Wheater's century was brought up with yet another four. It was his second hundred of the season and it was celebrated with a big hug from Tendo:

Wheater's century came off 86 deliveries.
Very soon afterwards, ten Doeschate reached his 50. After returning from a two week break in the CB40 against Lancashire, this was Tendo's first County Championship match since his duck and a single against Leicestershire, and he must have felt like he had a point to prove.

The partnership between RtD and Wheater continued to grow. The 150 partnership comes up with a 4. Another Wheater 4 brings up Essex's 250 and then the 200 run partnership comes up with a wide from Saxelby.

The fabulous innings of the pint sized Adam Wheater was ended fairly soon after this though. Wheater was trapped in front by Saxelby and it signalled the end of the mammoth 204 run partnership. Essex, having been 55-5 were now in a far more comfortable position of 259-6. Wheater went for 135 off a staggering 124 balls. His innings included 17 fours and 5 sixes and it was, quite frankly, a joy to watch.
Wheater received a standing ovation as he left the pitch.
Essex reached tea without any more casualties and found themselves 274-6, with ten Doeschate 79* and Graham Napier 11*.

After tea, Jack Taylor was getting no respite. First Tendo, then Napier hit him for more sixes. Napier's six caused the ball to be lost, presumably in the river that runs next to the ground. Welcome home, Graham. Like with the Wheater partnership, ten Doeschate continued to push his partner hard and luckily, Napier was up to the task. The 300 came up for Essex with a 2 from Napier, a score that seemed a long, long way off at the lunch break.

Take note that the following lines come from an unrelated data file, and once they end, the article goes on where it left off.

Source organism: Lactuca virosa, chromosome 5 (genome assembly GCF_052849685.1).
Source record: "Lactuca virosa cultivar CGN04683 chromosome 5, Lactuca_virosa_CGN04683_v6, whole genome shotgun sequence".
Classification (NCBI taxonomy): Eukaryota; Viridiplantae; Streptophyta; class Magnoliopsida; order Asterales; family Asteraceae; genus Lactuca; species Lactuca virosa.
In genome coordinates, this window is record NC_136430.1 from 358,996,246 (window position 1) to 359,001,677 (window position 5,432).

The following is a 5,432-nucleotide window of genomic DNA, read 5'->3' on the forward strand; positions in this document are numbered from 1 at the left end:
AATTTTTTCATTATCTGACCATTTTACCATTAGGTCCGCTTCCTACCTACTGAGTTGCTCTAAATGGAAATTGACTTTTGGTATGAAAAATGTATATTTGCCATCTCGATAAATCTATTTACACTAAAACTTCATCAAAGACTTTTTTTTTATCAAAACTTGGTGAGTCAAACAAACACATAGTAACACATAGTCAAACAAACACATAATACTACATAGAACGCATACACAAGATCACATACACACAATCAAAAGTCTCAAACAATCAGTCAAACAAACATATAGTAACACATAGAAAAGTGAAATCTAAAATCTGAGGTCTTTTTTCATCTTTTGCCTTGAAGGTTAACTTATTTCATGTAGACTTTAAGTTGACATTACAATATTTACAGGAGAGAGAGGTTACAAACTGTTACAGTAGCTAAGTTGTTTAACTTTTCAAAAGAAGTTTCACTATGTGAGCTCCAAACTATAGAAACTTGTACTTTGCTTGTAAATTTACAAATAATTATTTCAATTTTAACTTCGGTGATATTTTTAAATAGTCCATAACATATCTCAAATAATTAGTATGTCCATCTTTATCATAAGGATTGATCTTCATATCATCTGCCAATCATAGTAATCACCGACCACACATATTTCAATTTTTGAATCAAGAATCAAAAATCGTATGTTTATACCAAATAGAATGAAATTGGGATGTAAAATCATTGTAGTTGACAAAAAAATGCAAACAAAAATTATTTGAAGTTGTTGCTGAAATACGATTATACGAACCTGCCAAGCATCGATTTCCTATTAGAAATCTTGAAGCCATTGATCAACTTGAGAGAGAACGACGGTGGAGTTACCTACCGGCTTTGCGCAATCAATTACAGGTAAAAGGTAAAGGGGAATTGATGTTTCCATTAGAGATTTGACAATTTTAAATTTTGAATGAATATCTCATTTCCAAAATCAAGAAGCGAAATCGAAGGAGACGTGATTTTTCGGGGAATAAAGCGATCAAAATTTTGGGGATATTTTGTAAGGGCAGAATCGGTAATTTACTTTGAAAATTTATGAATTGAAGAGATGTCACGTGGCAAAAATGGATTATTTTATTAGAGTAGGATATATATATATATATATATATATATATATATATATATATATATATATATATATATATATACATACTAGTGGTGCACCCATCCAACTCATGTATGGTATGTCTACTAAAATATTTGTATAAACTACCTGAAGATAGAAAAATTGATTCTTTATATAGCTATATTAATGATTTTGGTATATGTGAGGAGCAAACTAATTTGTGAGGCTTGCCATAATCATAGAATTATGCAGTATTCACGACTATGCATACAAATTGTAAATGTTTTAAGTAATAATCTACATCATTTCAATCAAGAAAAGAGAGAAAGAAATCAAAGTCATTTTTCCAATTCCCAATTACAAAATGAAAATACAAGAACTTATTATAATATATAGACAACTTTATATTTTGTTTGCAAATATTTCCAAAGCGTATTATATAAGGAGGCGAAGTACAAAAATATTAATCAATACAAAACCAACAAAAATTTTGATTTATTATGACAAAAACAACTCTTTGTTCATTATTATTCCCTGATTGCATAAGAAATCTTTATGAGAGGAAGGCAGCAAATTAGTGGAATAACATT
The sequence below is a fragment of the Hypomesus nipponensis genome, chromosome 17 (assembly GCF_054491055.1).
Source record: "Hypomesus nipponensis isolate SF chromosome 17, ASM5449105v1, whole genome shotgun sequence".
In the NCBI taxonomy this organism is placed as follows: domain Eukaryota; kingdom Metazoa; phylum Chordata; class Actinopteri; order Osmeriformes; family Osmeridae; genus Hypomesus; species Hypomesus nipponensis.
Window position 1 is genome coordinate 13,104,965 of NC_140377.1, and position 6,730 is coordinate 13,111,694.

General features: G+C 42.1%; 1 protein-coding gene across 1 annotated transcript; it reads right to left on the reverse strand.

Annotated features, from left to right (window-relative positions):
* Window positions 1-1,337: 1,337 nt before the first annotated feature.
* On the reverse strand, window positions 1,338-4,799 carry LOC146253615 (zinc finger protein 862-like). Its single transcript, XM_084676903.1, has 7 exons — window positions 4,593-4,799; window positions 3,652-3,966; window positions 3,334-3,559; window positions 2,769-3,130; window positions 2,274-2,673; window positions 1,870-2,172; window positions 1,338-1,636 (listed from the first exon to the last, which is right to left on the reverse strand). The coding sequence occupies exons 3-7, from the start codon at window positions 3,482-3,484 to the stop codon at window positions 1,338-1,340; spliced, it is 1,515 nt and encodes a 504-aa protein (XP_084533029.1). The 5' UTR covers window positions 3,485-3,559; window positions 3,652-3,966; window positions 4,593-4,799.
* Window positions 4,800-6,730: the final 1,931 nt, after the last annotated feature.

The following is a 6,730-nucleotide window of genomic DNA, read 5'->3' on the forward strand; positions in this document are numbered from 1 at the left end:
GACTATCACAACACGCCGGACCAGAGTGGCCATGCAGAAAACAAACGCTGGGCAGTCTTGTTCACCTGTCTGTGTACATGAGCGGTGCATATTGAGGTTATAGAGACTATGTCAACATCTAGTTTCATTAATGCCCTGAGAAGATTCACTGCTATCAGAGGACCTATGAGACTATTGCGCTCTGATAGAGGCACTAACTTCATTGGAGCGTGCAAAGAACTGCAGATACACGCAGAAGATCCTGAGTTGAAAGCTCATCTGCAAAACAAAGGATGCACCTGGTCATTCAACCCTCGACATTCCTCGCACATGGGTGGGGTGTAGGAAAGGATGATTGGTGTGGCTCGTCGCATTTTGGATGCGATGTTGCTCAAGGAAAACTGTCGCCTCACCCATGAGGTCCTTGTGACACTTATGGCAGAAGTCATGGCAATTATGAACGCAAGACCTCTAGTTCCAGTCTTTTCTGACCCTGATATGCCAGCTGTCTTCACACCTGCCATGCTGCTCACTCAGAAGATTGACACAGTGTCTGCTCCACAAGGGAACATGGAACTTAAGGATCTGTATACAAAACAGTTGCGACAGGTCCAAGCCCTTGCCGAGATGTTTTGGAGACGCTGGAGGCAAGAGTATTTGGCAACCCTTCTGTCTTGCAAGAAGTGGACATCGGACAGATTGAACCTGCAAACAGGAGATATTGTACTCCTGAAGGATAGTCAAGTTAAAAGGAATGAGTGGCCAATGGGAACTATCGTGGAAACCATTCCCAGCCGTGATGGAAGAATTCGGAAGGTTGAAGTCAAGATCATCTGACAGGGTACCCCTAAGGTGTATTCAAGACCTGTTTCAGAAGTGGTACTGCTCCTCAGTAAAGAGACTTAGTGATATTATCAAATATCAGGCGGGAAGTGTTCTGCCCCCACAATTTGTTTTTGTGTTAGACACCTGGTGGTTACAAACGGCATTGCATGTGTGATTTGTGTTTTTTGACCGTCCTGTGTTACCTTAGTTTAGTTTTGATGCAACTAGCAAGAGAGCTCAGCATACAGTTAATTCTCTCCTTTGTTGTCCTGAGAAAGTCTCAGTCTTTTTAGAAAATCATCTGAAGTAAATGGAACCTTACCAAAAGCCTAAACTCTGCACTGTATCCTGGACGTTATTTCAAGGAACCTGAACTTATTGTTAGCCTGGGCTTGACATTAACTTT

At this stage, ten Doeschate was into the 90s. He began to look slightly nervous, as he went for a risky single on 94 but, luckily for him and the Colchester crowd, Hamish Marshall missed the stumps and he went to 95. 
This isn't Tendo, but I just like this picture, because this is Napes' hitting a six that came to my part of the ground and nearly hit me in the back of the head.
Tendo went on to 99 with a 3 and he decided to play a nervous shot that got the edge, but luckily fell short of the fielder. He then managed to crack one to the boundary for a four and reach a very well deserved hundred off 147 balls, including nine fours and one six.
Doing "the Tendo". 

Soon, Napier was caught behind by Coughtrie off the bowling of Payne. He fell 5 short of his half century and it brought an end to the 82 run partnership between him and ten Doeschate. In came Essex's bowling hero of David Masters, and he got off the mark with a ball he meant to leave. Unfortunately, Tendo soon forgot that he wasn't batting with Wheater or Napier and pushed for a two that probably wasn't there. Jon Lewis threw the ball in and the bails were removed. The two quick wickets left Essex 345-8, still 2 runs short of another batting point.

Maurice Chambers came and went very quickly, comprehensively bowled by Jon Lewis for a duck. The score was 347-9 and in came the number 11. Singles brought Essex closer and closer to the elusive 350 and it was reached with another single from Tom Craddock. Bad light stopped play with Essex 359-9 and as soon as I saw the umpire signalling with a cut throat action, I knew that play was off for the day.

After losing the first 5 wickets for 55, the lower order and Wheater rallied to put on over 300 for the last 5. Considering Essex's ability to collapse this season, it was excellent to watch. I had a great day lowering the average age of the crowd at Colchester. I overheard conversations of how late gooseberries and runner beans are, heard a rant about train fares and the hike in prices, heard that apparently someone's not found a wasp's nest in their roof this year and then someone else discussed the wonders of Greene King and IPA.

Welcome to the glorious, glorious world of county cricket.